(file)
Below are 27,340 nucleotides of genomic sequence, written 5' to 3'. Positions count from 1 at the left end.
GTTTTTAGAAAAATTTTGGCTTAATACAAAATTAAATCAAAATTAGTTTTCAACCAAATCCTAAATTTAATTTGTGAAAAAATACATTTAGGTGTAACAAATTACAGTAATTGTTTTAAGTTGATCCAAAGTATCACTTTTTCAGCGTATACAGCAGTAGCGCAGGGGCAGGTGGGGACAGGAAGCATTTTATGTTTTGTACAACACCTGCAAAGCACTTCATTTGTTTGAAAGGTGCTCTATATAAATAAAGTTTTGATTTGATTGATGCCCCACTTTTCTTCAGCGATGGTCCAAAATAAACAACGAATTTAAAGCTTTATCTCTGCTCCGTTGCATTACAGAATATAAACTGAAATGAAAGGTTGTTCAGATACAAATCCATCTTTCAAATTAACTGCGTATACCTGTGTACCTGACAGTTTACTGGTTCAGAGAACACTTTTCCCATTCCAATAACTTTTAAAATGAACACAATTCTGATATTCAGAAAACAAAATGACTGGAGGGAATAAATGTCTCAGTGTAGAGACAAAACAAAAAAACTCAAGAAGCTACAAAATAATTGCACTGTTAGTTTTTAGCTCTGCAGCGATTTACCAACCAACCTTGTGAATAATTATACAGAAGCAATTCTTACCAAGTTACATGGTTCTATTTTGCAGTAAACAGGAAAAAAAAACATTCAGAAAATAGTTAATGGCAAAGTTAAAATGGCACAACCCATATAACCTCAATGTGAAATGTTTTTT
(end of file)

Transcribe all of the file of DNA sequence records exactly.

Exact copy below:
Below are 27,340 nucleotides of genomic sequence, written 5' to 3'. Positions count from 1 at the left end.
GTTTTTAGAAAAATTTTGGCTTAATACAAAATTAAATCAAAATTAGTTTTCAACCAAATCCTAAATTTAATTTGTGAAAAAATACATTTAGGTGTAACAAATTACAGTAATTGTTTTAAGTTGATCCAAAGTATCACTTTTTCAGCGTATACAGCAGTAGCGCAGGGGCAGGTGGGGACAGGAAGCATTTTATGTTTTGTACAACACCTGCAAAGCACTTCATTTGTTTGAAAGGTGCTCTATATAAATAAAGTTTTGATTTGATTGATGCCCCACTTTTCTTCAGCGATGGTCCAAAATAAACAACGAATTTAAAGCTTTATCTCTGCTCCGTTGCATTACAGAATATAAACTGAAATGAAAGGTTGTTCAGATACAAATCCATCTTTCAAATTAACTGCGTATACCTGTGTACCTGACAGTTTACTGGTTCAGAGAACACTTTTCCCATTCCAATAACTTTTAAAATGAACACAATTCTGATATTCAGAAAACAAAATGACTGGAGGGAATAAATGTCTCAGTGTAGAGACAAAACAAAAAAACTCAAGAAGCTACAAAATAATTGCACTGTTAGTTTTTAGCTCTGCAGCGATTTACCAACCAACCTTGTGAATAATTATACAGAAGCAATTCTTACCAAGTTACATGGTTCTATTTTGCAGTAAACAGGAAAAAAAAACATTCAGAAAATAGTTAATGGCAAAGTTAAAATGGCACAACCCATATAACCTCAATGTGAAATGTTTTTT